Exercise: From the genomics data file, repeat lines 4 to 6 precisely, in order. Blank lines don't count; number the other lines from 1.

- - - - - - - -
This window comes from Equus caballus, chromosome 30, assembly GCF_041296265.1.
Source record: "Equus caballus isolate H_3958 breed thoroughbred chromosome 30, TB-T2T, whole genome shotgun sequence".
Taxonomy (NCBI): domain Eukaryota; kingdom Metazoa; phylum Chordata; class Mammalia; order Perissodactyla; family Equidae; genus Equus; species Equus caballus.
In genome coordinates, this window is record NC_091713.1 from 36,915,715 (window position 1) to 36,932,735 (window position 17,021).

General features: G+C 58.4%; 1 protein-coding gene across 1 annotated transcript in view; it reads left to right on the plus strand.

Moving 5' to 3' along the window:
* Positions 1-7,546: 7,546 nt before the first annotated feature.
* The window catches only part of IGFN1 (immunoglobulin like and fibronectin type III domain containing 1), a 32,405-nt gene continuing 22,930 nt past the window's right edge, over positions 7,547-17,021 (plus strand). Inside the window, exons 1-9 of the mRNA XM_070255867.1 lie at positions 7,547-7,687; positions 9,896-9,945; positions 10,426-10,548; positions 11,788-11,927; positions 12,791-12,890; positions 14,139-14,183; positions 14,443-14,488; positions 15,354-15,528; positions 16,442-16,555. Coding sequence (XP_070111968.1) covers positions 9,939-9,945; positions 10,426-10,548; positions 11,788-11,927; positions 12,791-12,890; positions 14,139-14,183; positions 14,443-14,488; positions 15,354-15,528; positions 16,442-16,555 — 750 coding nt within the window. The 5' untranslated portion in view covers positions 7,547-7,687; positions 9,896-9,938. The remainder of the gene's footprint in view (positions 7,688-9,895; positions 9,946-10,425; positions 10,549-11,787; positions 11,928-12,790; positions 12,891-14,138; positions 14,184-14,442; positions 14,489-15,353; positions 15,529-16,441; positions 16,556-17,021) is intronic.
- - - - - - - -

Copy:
In genome coordinates, this window is record NC_091713.1 from 36,915,715 (window position 1) to 36,932,735 (window position 17,021).

General features: G+C 58.4%; 1 protein-coding gene across 1 annotated transcript in view; it reads left to right on the plus strand.

Moving 5' to 3' along the window: